When you act, act. But don?t let the thought step between you and the action.? Aristotle

2. The Stanislavski System

The Stanislavski system was developed by the Russian actor and theater director Konstantin Stanislavski. For many actors, this system contained all the answers because it took a lot of the guess-work out of acting.

This Stanislavski?s system focuses on ?affective memory,? or emotional recall. This is where you try to bring to life the needed emotion by drawing on your memory.

For example, if you need to show courage in a scene, you begin by recalling an experience where you acted courageously. Once you identify the emotional experience that best fits your need, say when you defended your bullied cousin, you must then manage to express yourself using those exact emotions. When done correctly, this technique helps the actor project a realistic and believable courageousness as needed.

Applying the Stanislavski System to boost self-confidence

You can apply this technique to your self-confidence by recalling an instant in which you felt particularly confident.

This step doesn?t have to be complicated.

Feel free to recall any moment in your life, even your childhood. What matters is how clear, strong, and crisp that emotion is. Once you?ve identified that emotion, you must make a conscious effort to lock in the feeling you brought to memory.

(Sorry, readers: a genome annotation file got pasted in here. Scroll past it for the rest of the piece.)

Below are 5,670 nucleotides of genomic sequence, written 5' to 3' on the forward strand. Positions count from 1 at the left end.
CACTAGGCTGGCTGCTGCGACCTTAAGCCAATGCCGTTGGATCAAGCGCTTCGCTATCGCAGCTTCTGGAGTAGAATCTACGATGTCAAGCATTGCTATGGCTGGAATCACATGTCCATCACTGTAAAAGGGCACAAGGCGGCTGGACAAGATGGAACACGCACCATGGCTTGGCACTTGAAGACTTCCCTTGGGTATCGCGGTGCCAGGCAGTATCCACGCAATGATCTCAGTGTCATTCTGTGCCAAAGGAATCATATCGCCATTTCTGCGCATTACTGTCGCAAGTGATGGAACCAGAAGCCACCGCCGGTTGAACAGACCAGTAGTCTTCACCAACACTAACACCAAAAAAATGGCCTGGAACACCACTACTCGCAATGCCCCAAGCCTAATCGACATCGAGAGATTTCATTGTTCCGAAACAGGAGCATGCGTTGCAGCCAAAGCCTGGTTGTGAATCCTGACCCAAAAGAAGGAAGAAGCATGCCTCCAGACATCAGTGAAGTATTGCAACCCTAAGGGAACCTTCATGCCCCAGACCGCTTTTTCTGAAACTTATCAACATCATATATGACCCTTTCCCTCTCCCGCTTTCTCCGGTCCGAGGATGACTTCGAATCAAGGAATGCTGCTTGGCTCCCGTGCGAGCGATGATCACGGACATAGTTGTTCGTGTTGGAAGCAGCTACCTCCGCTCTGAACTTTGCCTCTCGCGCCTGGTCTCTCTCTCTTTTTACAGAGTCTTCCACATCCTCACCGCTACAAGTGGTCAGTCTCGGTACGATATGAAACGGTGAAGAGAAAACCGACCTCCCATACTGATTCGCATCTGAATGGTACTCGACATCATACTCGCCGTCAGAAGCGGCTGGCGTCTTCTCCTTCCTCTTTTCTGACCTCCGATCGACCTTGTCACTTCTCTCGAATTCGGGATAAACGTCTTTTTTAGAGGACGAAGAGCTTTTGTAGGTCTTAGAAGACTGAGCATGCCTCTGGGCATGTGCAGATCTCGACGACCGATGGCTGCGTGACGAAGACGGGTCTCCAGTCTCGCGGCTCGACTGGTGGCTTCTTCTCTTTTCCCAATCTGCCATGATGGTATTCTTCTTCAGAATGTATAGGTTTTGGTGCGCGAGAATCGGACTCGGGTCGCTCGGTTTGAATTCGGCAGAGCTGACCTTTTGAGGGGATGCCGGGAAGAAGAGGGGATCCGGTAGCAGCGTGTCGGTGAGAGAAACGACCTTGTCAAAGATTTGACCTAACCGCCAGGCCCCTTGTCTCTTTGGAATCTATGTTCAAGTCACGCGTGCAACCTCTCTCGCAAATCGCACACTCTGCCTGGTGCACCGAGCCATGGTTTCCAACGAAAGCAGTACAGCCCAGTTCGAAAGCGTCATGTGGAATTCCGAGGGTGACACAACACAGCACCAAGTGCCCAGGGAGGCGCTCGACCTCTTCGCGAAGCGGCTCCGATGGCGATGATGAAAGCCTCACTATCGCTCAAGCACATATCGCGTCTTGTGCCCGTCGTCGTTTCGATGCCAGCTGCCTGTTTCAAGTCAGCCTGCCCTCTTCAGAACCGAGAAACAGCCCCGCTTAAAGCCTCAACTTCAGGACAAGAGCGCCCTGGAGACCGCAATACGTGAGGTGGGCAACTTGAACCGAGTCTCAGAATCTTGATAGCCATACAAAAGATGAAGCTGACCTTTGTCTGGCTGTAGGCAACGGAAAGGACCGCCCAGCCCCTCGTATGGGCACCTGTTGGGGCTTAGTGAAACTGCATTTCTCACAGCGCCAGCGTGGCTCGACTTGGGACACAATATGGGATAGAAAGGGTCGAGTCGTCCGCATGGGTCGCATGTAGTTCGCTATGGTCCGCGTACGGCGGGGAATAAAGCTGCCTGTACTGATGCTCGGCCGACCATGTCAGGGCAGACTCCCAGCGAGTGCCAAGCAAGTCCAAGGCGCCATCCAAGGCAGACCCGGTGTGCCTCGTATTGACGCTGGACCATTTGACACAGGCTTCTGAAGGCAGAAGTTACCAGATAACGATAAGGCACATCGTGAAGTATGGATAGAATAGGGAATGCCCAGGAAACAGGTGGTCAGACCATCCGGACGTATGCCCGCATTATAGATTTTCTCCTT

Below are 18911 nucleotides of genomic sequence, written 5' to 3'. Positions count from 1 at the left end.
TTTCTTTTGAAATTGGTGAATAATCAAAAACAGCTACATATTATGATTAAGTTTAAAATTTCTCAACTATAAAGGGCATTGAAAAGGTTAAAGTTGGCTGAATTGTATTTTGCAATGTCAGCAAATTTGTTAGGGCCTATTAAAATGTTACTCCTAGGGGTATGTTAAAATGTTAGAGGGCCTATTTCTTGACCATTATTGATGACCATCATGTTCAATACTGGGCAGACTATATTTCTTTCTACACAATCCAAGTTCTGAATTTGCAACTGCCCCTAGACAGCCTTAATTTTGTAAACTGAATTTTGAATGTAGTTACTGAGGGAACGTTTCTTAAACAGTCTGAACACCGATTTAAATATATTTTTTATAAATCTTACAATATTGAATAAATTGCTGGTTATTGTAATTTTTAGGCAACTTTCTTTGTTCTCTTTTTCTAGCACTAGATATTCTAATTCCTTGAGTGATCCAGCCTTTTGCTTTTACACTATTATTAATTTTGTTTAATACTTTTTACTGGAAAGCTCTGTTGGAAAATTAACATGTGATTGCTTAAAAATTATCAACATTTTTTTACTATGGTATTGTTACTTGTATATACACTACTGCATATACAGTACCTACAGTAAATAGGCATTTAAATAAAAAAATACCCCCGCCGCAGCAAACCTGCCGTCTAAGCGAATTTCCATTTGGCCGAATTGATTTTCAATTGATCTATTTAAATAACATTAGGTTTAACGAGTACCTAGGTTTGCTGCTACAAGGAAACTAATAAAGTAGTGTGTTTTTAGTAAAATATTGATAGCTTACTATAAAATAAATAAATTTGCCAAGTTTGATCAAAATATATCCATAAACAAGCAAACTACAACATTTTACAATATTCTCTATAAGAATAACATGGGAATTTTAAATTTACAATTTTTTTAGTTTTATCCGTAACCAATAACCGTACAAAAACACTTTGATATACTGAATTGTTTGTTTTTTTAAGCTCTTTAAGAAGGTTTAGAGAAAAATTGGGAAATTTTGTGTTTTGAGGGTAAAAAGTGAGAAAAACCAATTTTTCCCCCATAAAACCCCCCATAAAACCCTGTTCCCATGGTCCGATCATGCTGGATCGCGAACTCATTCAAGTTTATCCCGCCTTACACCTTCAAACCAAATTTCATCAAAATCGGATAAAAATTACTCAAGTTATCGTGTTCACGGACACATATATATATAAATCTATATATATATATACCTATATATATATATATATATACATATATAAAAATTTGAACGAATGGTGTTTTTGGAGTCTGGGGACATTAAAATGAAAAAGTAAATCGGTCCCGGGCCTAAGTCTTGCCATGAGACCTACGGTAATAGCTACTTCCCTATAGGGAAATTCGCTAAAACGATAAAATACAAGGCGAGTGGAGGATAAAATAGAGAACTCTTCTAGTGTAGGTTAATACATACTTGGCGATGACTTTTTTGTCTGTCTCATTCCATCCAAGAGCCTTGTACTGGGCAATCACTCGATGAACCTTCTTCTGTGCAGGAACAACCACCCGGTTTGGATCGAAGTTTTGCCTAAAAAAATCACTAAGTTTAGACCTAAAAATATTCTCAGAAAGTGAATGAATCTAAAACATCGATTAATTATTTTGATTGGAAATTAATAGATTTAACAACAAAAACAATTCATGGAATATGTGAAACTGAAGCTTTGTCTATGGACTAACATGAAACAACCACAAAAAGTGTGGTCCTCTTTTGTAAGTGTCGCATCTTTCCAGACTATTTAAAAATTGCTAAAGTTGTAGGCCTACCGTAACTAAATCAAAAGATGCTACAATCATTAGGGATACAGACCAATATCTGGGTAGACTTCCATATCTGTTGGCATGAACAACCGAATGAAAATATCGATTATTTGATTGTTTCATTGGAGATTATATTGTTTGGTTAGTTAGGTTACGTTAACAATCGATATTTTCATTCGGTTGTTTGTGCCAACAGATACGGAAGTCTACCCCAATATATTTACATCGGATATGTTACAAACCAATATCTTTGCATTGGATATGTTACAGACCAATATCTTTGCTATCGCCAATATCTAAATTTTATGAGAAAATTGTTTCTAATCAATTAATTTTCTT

I always take a deep breath in as I lock in that feeling. I then slowly exhale and feel my body becoming empowered by that feeling.

Feel free to practice this technique until you?ve gotten comfortable with it and test it out in your desired social and professional areas. I have used it with great success.

4. A Confidence Building Activity (Bonus Tip)

If speaking up is particularly challenging for you, then practice saying at least one thing a day; whether in a meeting, to a stranger (nice things of course), or in a classroom. It could be a question, a compliment, or a fun statement about pretty much anything that can get people to respond to you.

If you can get yourself to commit to doing this for two to three weeks, then you will likely make at least one new friend, or have a date, or get a freebie from somewhere. Yes, it?s that simple. Get out there and talk to everyone.

Happy trial and error!